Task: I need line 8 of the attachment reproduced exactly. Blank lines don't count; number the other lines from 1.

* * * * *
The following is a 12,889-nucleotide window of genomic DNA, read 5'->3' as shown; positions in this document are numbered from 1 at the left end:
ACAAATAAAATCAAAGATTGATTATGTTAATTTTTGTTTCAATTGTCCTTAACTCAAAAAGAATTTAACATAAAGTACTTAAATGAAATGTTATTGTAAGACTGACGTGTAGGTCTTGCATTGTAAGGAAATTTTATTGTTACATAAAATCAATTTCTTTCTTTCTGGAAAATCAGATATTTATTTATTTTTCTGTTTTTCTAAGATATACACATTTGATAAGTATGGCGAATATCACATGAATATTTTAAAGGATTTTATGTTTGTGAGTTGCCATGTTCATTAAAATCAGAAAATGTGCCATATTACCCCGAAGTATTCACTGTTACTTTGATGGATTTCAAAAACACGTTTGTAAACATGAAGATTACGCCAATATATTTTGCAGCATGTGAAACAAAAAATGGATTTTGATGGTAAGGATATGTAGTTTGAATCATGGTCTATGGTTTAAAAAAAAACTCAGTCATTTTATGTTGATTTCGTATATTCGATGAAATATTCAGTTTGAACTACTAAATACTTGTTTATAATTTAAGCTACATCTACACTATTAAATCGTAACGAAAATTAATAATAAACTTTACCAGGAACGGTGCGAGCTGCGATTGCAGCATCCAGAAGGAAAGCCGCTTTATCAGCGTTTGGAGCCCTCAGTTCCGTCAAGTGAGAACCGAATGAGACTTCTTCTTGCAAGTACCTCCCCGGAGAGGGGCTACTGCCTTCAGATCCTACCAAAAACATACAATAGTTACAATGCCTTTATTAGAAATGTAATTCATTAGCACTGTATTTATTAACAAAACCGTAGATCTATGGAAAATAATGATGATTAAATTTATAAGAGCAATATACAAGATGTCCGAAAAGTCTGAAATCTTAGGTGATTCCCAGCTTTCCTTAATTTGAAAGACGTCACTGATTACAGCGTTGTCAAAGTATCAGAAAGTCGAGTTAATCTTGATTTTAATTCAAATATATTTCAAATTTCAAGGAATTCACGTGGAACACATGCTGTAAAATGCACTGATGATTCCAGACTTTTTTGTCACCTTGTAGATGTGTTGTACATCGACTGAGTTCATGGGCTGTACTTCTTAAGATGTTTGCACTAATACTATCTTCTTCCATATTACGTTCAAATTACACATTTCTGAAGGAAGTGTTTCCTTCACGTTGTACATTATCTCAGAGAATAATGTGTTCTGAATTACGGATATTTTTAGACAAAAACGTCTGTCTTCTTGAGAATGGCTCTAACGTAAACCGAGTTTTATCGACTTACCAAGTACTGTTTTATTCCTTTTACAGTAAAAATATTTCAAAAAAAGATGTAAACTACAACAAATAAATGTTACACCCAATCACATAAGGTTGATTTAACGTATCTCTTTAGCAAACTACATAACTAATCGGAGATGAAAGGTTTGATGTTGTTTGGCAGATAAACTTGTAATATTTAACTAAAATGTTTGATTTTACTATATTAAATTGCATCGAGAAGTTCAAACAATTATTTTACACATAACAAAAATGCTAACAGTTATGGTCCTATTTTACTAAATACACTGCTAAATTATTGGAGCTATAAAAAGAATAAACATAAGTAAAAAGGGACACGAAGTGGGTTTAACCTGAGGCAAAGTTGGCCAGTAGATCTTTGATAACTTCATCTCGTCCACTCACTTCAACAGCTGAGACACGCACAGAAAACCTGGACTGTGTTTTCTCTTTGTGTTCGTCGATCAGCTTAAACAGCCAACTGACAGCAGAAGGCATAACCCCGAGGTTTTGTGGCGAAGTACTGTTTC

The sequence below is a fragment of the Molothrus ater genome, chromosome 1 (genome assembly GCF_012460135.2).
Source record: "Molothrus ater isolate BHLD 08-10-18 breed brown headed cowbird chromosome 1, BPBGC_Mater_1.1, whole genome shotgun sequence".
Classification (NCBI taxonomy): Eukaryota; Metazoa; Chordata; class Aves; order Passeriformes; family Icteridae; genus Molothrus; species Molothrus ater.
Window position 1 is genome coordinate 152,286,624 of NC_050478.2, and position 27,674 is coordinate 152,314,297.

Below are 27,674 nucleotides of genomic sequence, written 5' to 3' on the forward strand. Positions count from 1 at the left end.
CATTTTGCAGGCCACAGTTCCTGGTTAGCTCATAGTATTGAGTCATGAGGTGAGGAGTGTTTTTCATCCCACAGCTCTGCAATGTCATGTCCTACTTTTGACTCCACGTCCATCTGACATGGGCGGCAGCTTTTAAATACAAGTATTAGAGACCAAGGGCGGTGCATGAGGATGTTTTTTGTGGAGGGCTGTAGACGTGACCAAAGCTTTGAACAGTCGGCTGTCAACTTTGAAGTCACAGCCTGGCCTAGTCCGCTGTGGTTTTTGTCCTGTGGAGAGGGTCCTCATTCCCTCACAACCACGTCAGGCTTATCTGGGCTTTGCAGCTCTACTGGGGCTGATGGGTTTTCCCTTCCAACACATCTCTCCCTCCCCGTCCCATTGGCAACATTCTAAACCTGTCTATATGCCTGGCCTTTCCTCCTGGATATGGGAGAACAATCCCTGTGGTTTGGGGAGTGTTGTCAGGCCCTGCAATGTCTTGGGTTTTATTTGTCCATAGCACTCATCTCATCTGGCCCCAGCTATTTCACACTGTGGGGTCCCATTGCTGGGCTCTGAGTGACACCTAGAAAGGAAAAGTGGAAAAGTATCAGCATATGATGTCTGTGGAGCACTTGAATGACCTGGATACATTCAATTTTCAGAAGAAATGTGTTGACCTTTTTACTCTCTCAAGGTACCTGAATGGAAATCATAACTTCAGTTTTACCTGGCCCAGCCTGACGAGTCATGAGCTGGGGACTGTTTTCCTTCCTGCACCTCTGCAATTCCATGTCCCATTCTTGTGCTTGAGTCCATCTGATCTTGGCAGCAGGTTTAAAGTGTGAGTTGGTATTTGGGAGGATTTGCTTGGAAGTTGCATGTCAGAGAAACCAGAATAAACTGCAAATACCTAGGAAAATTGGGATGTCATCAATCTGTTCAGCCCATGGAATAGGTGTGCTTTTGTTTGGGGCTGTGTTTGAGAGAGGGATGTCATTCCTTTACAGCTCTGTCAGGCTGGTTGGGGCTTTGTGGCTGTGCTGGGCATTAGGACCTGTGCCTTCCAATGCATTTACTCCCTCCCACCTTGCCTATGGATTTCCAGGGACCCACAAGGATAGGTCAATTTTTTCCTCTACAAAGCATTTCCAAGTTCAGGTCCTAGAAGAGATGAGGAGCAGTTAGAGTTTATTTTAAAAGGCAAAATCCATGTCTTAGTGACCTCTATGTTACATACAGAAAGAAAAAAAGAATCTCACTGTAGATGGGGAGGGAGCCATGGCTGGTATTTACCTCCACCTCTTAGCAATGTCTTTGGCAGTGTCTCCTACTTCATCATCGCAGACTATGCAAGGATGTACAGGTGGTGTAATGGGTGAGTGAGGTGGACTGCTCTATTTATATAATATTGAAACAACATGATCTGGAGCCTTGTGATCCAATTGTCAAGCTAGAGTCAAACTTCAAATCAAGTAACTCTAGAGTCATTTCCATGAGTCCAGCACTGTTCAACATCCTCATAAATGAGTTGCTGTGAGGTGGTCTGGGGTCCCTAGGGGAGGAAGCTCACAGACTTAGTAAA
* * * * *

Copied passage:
CATTTTGCAGGCCACAGTTCCTGGTTAGCTCATAGTATTGAGTCATGAGGTGAGGAGTGTTTTTCATCCCACAGCTCTGCAATGTCATGTCCTACTTTTGACTCCACGTCCATCTGACATGGGCGGCAGCTTTTAAATACAAGTATTAGAGACCAAGGGCGGTGCATGAGGATGTTTTTTGTGGAGGGCTGTAGACGTGACCAAAGCTTTGAACAGTCGGCTGTCAACTTTGAAGTCACAGCCTGGCCTAGTCCGCTGTGGTTTTTGTCCTGTGGAGAGGGTCCTCATTCCCTCACAACCACGTCAGGCTTATCTGGGCTTTGCAGCTCTACTGGGGCTGATGGGTTTTCCCTTCCAACACATCTCTCCCTCCCCGTCCCATTGGCAACATTCTAAACCTGTCTATATGCCTGGCCTTTCCTCCTGGATATGGGAGAACAATCCCTGTGGTTTGGGGAGTGTTGTCAGGCCCTGCAATGTCTTGGGTTTTATTTGTCCATAGCACTCATCTCATCTGGCCCCAGCTATTTCACACTGTGGGGTCCCATTGCTGGGCTCTGAGTGACACCTAGAAAGGAAAAGTGGAAAAGTATCAGCATATGATGTCTGTGGAGCACTTGAATGACCTGGATACATTCAATTTTCAGAAGAAATGTGTTGACCTTTTTACTCTCTCAAGGTACCTGAATGGAAATCATAACTTCAGTTTTACCTGGCCCAGCCTGACGAGTCATGAGCTGGGGACTGTTTTCCTTCCTGCACCTCTGCAATTCCATGTCCCATTCTTGTGCTTGAGTCCATCTGATCTTGGCAGCAGGTTTAAAGTGTGAGTTGGTATTTGGGAGGATTTGCTTGGAAGTTGCATGTCAGAGAAACCAGAATAAACTGCAAATACCTAGGAAAATTGGGATGTCATCAATCTGTTCAGCCCATGGAATAGGTGTGCTTTTGTTTGGGGCTGTGTTTGAGAGAGGGATGTCATTCCTTTACAGCTCTGTCAGGCTGGTTGGGGCTTTGTGGCTGTGCTGGGCATTAGGACCTGTGCCTTCCAATGCATTTACTCCCTCCCACCTTGCCTATGGATTTCCAGGGACCCACAAGGATAGGTCAATTTTTTCCTCTACAAAGCATTTCCAAGTTCAGGTCCTAGAAGAGATGAGGAGCAGTTAGAGTTTATTTTAAAAGGCAAAATCCATGTCTTAGTGACCTCTATGTTACATACAGAAAGAAAAAAAGAATCTCACTGTAGATGGGGAGGGAGCCATGGCTGGTATTTACCTCCACCTCTTAGCAATGTCTTTGGCAGTGTCTCCTACTTCATCATCGCAGACTATGCAAGGATGTACAGGTGGTGTAATGGGTGAGTGAGGTGGACTGCTCTATTTATATAATATTGAAACAACATGATCTGGAGCCTTGTGATCCAATTGTCAAGCTAGAGTCAAACTTCAAATCAAGTAACTCTAGAGTCATTTCCATGAGTCCAGCACTGTTCAACATCCTCATAAATGAGTTGCTGTGAGGTGGTCTGGGGTCCCTAGGGGAGGAAGCTCACAGACTTAGTAAA